On the way back to Mugumu, she stops to meet another father who brought his 15-year-old daughter, Nyangi, to the safe house because her brothers were trying to bully her into FGM and marriage. In Kurya culture the bride’s family receives a dowry of cattle – Nyangi’s brothers planned on using those cows to attract wives for themselves.
Nyangi’s father, who lives with his second wife, apart from Nyangi and her brothers, tells Mchonvu he has spoken to his sons. He told them FGM is wrong, and that they must not depend on their sister’s dowry.
“I don’t want Nyangi to get a husband until she is 28 or 30,” he says. “I would like her to train to be a nurse.”
Samwelly is determined to help protect girls like Nyangi from early marriage. “FGM and child marriage are illegal in our country. I would be a fool to allow a girl to go home to that. I’m going to work to make sure I save these girls,” she says.
The youngest girl staying at the safe house is 10-year-old Boche. She limps around with a large bandage on her leg. Her father cut her with a panga, a machete-like knife, because she refused to go for FGM.
“It was very serious, and she wasn’t able to walk,” says Samwelly. “So when she arrived here with a volunteer, we took her to the hospital, and she was there for two weeks. Now she is healing.”
By the final week of the cutting season in Serengeti, girls who have been forced or persuaded to undergo FGM are beginning to emerge from seclusion. Groups of them wander along the roads kicking up dust the colour of ground cinnamon. Now they have come of age, they go from village to village asking for money and treats.
On her trips out to local villages to meet parents and volunteers, Samwelly stops to speak to the girls. She laughs, dances and sings with them. But between the jokes and banter, she also uses the opportunity to educate them about the potential health problems they now face.
None of this is easy for her. “I want them to feel that I’m with them. But of course I feel very bad, because it’s too late for these girls.”
The practice is illegal but the acting district commissioner for Serengeti during the cutting season, John Henjewele, says there are immense challenges to stopping it. “The problem is that FGM is done secretly. It’s difficult for police officers to safeguard every household to find out if it’s happening or not.”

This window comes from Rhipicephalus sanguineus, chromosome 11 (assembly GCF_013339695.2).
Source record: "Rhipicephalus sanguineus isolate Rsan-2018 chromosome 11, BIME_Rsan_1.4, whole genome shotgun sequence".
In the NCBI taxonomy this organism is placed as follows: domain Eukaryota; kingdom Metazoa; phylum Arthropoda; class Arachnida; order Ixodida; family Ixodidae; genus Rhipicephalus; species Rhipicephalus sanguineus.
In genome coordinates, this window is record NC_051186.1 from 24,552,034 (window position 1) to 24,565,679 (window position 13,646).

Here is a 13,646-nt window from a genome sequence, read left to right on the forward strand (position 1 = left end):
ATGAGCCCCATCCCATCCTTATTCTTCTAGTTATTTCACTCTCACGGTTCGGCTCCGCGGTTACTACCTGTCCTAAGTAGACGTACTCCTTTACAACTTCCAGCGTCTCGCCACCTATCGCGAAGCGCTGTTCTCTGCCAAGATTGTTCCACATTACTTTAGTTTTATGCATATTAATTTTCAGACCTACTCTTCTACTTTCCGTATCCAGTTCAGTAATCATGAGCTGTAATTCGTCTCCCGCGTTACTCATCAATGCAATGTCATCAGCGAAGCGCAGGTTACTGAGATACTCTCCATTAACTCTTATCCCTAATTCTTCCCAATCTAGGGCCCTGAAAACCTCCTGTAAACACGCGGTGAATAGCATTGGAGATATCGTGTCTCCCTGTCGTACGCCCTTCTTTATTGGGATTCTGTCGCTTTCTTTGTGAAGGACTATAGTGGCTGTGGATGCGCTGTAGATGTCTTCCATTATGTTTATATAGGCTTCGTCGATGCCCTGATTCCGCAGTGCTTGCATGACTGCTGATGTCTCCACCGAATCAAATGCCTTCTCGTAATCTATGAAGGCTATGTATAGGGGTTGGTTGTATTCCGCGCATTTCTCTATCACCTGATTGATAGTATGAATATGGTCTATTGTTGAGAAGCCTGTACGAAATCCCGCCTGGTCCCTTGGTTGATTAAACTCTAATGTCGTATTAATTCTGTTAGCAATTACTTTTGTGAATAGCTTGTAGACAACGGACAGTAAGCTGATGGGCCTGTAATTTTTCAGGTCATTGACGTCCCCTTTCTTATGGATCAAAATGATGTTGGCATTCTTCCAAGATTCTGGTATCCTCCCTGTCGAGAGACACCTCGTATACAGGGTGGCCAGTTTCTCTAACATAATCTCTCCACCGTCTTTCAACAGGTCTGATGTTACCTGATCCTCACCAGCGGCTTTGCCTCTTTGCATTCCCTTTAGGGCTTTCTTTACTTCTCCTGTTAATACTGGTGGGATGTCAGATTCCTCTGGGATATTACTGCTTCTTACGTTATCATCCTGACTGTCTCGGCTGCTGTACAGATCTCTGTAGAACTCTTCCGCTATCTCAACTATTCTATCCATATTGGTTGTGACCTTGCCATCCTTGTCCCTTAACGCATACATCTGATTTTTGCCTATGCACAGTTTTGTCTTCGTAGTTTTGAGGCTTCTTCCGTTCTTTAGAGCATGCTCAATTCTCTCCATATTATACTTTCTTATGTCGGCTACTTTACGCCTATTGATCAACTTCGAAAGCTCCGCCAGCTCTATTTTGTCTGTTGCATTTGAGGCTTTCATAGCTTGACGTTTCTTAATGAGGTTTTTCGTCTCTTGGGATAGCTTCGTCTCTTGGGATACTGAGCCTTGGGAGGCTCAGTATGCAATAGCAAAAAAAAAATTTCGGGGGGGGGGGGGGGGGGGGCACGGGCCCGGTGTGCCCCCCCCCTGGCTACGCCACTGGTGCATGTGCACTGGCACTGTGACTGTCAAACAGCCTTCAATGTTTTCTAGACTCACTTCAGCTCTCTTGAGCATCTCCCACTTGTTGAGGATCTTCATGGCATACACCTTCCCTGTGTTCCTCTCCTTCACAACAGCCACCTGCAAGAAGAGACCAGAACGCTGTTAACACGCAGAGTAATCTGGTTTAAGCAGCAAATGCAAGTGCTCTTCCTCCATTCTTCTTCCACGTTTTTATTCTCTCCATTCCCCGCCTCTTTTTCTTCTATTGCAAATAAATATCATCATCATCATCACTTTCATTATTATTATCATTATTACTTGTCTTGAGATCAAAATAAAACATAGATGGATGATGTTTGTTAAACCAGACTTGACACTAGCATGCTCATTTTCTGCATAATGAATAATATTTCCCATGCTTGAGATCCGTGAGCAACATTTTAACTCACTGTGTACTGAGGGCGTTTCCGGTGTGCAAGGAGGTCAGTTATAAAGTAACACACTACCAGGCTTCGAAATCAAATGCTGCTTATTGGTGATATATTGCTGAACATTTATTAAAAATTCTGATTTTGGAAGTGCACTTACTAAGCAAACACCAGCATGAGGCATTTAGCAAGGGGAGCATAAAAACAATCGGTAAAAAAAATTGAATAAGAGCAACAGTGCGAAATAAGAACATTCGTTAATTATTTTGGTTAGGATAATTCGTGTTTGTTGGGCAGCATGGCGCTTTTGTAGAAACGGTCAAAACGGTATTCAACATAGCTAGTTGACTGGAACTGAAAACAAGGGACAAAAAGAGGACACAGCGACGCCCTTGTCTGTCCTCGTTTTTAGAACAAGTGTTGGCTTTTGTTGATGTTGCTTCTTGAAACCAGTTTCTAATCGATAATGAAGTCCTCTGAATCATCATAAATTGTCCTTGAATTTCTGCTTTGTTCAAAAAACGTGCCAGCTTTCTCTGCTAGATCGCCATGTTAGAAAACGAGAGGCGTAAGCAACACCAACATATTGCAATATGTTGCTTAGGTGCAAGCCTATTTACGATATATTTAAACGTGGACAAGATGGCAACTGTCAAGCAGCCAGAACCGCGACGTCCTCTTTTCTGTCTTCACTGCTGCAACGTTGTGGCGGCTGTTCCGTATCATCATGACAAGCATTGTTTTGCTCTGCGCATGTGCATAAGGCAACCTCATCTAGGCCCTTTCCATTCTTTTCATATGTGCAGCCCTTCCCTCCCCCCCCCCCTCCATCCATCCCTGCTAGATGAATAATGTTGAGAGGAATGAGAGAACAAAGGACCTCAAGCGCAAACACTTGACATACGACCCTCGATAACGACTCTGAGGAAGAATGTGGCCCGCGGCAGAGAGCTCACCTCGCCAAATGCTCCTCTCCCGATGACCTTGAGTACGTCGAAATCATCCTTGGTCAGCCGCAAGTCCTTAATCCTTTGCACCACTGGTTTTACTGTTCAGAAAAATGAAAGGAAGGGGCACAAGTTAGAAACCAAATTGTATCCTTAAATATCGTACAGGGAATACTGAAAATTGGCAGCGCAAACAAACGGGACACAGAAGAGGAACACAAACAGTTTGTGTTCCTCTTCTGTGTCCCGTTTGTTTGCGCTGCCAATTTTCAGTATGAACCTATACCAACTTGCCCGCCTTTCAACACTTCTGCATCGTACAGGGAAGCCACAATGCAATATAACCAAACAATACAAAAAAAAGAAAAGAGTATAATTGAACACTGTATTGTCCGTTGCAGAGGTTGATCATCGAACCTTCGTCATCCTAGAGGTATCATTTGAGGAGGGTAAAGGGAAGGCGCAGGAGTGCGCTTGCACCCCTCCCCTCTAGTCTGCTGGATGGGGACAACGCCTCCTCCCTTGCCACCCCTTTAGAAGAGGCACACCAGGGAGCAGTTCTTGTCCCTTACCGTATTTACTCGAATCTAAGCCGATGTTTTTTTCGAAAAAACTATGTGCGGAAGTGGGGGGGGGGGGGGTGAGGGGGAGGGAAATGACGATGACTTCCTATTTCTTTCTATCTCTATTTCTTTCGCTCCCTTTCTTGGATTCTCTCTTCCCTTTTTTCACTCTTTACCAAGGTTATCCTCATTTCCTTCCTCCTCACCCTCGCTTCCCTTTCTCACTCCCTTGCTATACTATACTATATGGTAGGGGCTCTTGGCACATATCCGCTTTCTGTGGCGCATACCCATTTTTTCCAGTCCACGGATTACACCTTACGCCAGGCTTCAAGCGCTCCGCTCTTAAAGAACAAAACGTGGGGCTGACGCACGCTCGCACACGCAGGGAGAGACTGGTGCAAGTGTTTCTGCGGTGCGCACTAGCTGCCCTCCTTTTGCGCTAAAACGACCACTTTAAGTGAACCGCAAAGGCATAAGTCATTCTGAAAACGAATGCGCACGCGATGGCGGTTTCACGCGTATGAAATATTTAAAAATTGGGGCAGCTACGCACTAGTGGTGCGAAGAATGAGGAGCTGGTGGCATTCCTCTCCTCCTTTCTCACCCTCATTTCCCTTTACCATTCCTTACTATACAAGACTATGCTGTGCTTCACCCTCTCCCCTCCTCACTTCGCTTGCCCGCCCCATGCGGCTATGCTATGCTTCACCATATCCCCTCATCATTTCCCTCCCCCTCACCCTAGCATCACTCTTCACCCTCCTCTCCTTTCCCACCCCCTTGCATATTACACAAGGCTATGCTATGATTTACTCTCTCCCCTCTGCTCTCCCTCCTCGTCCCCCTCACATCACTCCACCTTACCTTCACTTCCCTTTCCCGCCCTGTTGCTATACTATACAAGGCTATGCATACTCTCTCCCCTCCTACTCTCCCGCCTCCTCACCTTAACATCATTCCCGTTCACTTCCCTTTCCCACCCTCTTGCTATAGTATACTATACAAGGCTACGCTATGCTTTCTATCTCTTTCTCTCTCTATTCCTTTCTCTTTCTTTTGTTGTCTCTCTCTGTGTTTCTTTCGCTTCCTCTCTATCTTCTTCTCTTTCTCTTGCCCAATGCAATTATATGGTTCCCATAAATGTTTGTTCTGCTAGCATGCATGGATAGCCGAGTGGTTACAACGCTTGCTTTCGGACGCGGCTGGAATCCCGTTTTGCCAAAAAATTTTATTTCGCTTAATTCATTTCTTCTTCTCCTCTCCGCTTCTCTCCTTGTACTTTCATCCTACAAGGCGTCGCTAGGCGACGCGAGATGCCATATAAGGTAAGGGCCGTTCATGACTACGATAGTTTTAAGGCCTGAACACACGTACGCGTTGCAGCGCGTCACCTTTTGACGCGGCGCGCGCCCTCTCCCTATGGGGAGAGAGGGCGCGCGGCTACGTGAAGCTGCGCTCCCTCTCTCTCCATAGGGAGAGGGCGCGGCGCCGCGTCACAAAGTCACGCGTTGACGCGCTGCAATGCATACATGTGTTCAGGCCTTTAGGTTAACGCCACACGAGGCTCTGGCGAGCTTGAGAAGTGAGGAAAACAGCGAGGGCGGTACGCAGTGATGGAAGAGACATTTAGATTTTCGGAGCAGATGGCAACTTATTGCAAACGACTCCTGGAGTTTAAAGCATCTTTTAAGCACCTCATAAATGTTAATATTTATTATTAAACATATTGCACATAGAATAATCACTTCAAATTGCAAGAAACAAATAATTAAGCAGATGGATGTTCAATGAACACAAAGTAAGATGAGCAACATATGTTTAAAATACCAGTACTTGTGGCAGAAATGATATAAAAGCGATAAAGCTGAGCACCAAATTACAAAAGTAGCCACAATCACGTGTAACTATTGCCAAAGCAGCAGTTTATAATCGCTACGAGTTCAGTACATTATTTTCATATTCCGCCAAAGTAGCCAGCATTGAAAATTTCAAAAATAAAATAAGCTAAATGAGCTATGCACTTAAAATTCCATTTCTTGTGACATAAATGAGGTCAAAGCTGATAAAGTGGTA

Which may explain why only five FGM-related cases are on police books as the season comes to an end in Serengeti. There is also reluctance by leaders to advocate against FGM.
“It’s true that politicians from this society are also bound by the culture and their elders, making it hard for them to speak out,” says Henjewele.
He is from southern Tanzania where FGM is not practiced, so doesn’t feel these constraints. He supports the safe house in Mugumu, and is proud of the FGM education girls are getting in local schools – education that is enabling them to say “No” to this potentially life-threatening rite.
But not every girl who tries to get to the safe house makes it. “We got a call to say there were seven girls hiding in the bush,” says Samwelly. All of them had fled the circumciser.
“We set out to pick them up in the safe-house car. But our car is old and it broke down. We couldn’t get to them in time, and their parents found them. Two managed to escape again and make it to Mugumu, but five of them were forced to undergo FGM. It was very painful for me because I failed to support those girls.”
Serengeti’s cutting season is over now and more than 100 girls have gone home from the safe house – their parents signed a police declaration swearing they will protect their daughters from FGM.
Veronica and Nyangi have stayed on with Samwelly though. Veronica is learning skills like tailoring and cooking, and Nyangi is attending secondary school – not compulsory in Tanzania, and something many children dream of. Thirty other girls remain too. Boche is living with her mother – her father was arrested.
But it’s rumoured that in the six weeks when many of Serengeti’s girls were cut, more than 15 died as a result as a result of FGM.
Escaping Tanzania’s Cutting Season will be broadcast on Assignment on BBC World Service on Thursday 2 April. It will also be on Crossing Continents on BBC Radio 4 on the same day at 11:00 BST. Listen online.
SOURCE : BBC NEWS